With the shows over, we took down the stage, loaded everything into the band's Mercedes Benz van, and then hung out at Kiki's for a few hours. The band just mingled about until the fans all left, at which point it was just the small group of us - maybe 8-10 people at the most. We sat around, chatting, sharing stories, and eating the rest of the dinner food. We might have also drank a few brews... ;-)

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What a great group of folks. The band was so gracious - they thanked me profusely for "the awesome sound" and for "being easy to work with." I told them they made it all so easy on me, that anybody could've done what I did. The tour manager said, "Believe me - we've been wrecked by bad sound guys in the past. You are a true pro. Awesome job, my man."

I was just floored. They gave me their latest album and all signed it. This is getting framed and hung on the wall, pronto.

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As cool as the entire evening was, perhaps the true highlight was when I got to play Mike Mills' bass guitar during the first sound check. What's so great about that, you ask?

Oh, nothing. Other than the fact that it's the bass he used to record 11 of their 15 albums. Oh, and it's scheduled to go into the Rock-n-Roll Hall of Fame next year. Too crazy.

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Sometime around 1am, we decided to call it a night and head home, but not before Kiki snapped a quick picture of all of us. It's a bit dark and poorly lit, but you'll get the idea.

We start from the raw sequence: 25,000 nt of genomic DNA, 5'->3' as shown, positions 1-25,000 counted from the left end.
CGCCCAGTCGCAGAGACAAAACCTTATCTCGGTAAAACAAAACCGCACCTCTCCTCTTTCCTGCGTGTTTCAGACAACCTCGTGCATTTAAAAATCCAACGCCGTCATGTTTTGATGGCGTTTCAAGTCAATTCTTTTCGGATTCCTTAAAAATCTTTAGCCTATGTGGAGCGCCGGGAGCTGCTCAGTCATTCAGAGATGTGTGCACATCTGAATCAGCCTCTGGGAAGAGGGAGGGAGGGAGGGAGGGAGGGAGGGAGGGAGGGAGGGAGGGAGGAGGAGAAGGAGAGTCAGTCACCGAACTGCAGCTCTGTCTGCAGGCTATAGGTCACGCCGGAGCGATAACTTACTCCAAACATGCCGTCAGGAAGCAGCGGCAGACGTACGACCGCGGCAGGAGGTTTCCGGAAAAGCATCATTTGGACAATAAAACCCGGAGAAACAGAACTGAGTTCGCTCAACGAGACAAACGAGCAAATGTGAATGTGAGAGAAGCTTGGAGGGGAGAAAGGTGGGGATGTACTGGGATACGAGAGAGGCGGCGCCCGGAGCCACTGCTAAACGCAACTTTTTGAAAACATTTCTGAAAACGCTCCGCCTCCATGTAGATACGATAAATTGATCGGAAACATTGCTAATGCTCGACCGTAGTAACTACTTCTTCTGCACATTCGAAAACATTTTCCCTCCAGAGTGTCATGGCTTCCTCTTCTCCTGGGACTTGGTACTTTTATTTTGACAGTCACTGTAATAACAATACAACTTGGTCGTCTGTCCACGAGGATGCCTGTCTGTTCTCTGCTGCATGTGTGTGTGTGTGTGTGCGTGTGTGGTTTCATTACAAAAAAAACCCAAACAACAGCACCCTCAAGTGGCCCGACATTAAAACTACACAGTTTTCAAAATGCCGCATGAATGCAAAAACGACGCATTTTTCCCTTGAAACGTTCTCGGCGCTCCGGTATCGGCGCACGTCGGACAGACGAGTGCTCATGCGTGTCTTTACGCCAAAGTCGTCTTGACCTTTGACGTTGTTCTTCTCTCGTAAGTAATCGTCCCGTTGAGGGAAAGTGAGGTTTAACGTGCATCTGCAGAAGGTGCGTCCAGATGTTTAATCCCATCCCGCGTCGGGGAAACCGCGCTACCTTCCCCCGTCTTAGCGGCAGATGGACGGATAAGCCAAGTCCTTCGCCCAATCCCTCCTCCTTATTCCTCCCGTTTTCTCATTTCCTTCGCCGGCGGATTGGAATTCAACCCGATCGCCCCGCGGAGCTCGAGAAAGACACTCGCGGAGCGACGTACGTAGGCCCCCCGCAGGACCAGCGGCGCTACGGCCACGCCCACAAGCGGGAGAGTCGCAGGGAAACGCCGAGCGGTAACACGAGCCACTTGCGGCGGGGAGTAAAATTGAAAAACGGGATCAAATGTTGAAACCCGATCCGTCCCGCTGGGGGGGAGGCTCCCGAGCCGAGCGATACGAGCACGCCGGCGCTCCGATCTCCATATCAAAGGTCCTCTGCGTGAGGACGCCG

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What a night and experience.

Or should I say crank?

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Yep, that's right - I went bicycle camping last weekend.

When I started to purchase camping gear, it was always my intention to go either backpack or bicycle camping, which is why I spent extra on super lightweight, super efficient gear. I waited to bike camp until I had a fairly strong comfort level with my general camping skills, but the opportunity to go arose, and I decided to go for it.

To facilitate the bike camping, I bought a used bike trailer from a coworker. I modified it by removing the child seating components and installing a thin "floor" that I cut from 1/4" birch and secured to the trailer frame. This would provide a level and sturdy surface for the gear to sit on while in transit.

I loaded-up my stuff, attached the trailer, and off I went. My gear weighs a total of 17-pounds, which is great for: tent, sleeping bag, sleeping pad, lighting, cooking gear (including MSR stove, french press, and cookware), hammock and straps, and cleaning/first aid stuff. With 3-days worth of clothing, I came in at just over 20-lbs. Not bad! Too bad the trailer weighs 24-pounds empty... ;-)

Once on the trail, it should've been an easy 30-miles from my door to the New Glarus Woods State Campground. I say should've because we somehow missed our exit from the Badger State Trail and ended-up well south of Monticello. We circled back and decided to take a "short cut" that involved two serious hills.